Portraiture has always confounded me. As a photographer, I’ve struggled when I’ve had to deal with actual human beings as subject matter. Especially when they are directly in front of me, posing for a formal portrait. I am just unable to capture the essence of a person through a photograph. That’s not to say that I don’t ever take pictures of people. It’s just that they tend to be in an environment, usually on the street, or part of a larger, more complex scene. At the same time, as a viewer, I am constantly drawn to a great photographic portrait. Needless to say that our western pop culture is awash in portraits, many focusing on those in power, or those with celebrity. Add to the mix the current frenzy of selfies clogging up social media platforms, and one could deduce that perhaps we’ve hit the breaking point where the whole idea of a photographic portrait has transformed into something other than a thoughtful study of not just the appearance of the subject, but also a deeper exploration of their mood, their character, their psychological makeup. Most portraits today, to my eyes, seem more self-aggrandizing, self-serving; propaganda mechanisms more than anything else.
With this cynicism in mind, I focus my gaze today on a most beautiful portrait. Titled “Black Eye” it is by a true American master, Sally Mann. Sally Mann has made a career of photographing her immediate family, most notably her children. This approach has brought her much acclaim, but also much criticism. The critics are usually from outside the photography / art worlds. The puritanical, religious “moral police” that exists in the United States have, on numerous occasions, worked themselves into a foaming-mouth frenzy over the intimate work of Mann. Their objections are almost always due to the fact that Mann has no reservation for showing her (then) young children, both male and female, in the nude. The rabid critics have dismissed the work and pornographic at worst, exploitative of innocence at best.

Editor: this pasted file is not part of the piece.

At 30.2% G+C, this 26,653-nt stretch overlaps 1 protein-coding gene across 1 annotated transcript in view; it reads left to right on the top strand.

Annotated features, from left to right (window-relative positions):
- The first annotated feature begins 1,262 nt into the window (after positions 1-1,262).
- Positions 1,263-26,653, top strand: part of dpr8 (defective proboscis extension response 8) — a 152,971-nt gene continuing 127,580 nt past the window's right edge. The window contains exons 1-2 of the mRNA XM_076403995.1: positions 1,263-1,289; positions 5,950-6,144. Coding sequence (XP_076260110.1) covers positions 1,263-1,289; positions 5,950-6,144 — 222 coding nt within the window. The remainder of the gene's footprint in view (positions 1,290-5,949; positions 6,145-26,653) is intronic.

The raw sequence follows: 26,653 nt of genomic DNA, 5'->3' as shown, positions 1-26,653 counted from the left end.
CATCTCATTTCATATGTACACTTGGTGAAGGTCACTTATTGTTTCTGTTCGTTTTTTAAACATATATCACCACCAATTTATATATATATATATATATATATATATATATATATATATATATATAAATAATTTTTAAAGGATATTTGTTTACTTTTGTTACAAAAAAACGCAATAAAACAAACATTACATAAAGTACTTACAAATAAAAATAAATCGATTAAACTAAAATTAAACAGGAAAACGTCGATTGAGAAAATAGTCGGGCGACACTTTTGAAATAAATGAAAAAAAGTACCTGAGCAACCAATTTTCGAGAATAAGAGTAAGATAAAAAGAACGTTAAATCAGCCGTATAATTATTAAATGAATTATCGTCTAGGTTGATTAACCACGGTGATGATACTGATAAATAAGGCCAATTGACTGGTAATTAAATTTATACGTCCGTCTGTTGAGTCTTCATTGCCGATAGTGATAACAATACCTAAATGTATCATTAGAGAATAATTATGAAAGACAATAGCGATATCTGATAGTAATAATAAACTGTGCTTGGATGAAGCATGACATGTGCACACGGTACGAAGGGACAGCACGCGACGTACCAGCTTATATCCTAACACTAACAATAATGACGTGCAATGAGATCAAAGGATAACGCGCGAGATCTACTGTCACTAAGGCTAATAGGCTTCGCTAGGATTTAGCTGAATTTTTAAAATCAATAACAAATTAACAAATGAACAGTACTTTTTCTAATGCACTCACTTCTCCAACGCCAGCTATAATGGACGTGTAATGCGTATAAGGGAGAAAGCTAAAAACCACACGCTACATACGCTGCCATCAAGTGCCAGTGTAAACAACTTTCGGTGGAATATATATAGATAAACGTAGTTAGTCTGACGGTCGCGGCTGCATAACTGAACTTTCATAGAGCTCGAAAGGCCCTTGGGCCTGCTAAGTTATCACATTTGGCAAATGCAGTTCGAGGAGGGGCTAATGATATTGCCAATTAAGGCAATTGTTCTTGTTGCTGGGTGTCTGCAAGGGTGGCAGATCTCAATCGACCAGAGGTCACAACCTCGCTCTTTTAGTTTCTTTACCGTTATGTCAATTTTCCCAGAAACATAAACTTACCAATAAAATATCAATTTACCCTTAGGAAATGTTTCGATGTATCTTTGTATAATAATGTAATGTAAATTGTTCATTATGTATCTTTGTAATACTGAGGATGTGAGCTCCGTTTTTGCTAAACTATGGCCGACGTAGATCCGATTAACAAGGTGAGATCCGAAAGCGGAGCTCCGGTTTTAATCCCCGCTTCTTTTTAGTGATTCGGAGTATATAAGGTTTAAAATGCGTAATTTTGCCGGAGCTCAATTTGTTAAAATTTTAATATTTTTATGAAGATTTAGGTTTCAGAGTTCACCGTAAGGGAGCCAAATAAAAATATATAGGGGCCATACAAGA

The image I am discussing today is of a fully clothed child, the artist’s daughter, but still has been cause for alarm by many narrow-minded critics. More on that in a few moments. Let’s take a closer look at the photograph. It is a black and white image. A young girl sits in an antique looking chair, and is positioned squarely in the middle of the frame. Her eyes are closed, her arms are crossed. She is bathed in wonderful, soft natural light, coming from a window that is in the distance, the edge shown in the photo, out of focus. The hair on the girl looks like it has been blown to the side by a sudden soft breeze. The focus on this image is interesting to me. The detail on the white lace below her neck indicates a shallow depth of field. The hair and chair shows a varying degree of focus as well. The curls of hair along the lower neck is a foil to the unkemptness of the blown hair along the top of her head. Her hands are crossed, but at ease, and they look as though they are cradling something. The wonderful downslope of her dark lips brings a certain melancholy to her appearance. And then we have the black eye. How did this happen? The zealot critics have projected evidence of child abuse onto the photo. But as we know, kids get all sorts of bumps and bruises while the explore their world. And I can help but think that her eye looks swollen due to a bug bite. Especially when you consider that Mann and her family live in rural Virginia, there are all sorts of reasons a child might be sporting a swollen, black eye.